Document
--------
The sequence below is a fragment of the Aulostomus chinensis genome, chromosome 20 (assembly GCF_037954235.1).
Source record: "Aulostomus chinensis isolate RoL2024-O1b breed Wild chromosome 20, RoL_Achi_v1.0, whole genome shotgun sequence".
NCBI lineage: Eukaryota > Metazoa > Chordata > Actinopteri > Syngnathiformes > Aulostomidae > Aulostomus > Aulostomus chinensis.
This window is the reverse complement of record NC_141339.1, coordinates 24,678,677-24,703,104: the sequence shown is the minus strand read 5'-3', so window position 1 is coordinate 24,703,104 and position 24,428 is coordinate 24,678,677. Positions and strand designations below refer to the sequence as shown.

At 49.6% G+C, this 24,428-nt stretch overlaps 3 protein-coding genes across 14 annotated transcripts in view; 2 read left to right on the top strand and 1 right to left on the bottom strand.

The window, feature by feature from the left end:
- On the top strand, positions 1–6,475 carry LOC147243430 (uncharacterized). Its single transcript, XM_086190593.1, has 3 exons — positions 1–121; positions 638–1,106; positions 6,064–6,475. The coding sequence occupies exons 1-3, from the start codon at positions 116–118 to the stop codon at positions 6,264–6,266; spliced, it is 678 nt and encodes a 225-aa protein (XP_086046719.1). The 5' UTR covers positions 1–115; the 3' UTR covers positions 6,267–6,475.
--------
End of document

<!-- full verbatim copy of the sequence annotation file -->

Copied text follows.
The sequence below is a fragment of the Aulostomus chinensis genome, chromosome 20 (assembly GCF_037954235.1).
Source record: "Aulostomus chinensis isolate RoL2024-O1b breed Wild chromosome 20, RoL_Achi_v1.0, whole genome shotgun sequence".
NCBI lineage: Eukaryota > Metazoa > Chordata > Actinopteri > Syngnathiformes > Aulostomidae > Aulostomus > Aulostomus chinensis.
This window is the reverse complement of record NC_141339.1, coordinates 24,678,677-24,703,104: the sequence shown is the minus strand read 5'-3', so window position 1 is coordinate 24,703,104 and position 24,428 is coordinate 24,678,677. Positions and strand designations below refer to the sequence as shown.

At 49.6% G+C, this 24,428-nt stretch overlaps 3 protein-coding genes across 14 annotated transcripts in view; 2 read left to right on the top strand and 1 right to left on the bottom strand.

The window, feature by feature from the left end:
- On the top strand, positions 1–6,475 carry LOC147243430 (uncharacterized). Its single transcript, XM_086190593.1, has 3 exons — positions 1–121; positions 638–1,106; positions 6,064–6,475. The coding sequence occupies exons 1-3, from the start codon at positions 116–118 to the stop codon at positions 6,264–6,266; spliced, it is 678 nt and encodes a 225-aa protein (XP_086046719.1). The 5' UTR covers positions 1–115; the 3' UTR covers positions 6,267–6,475.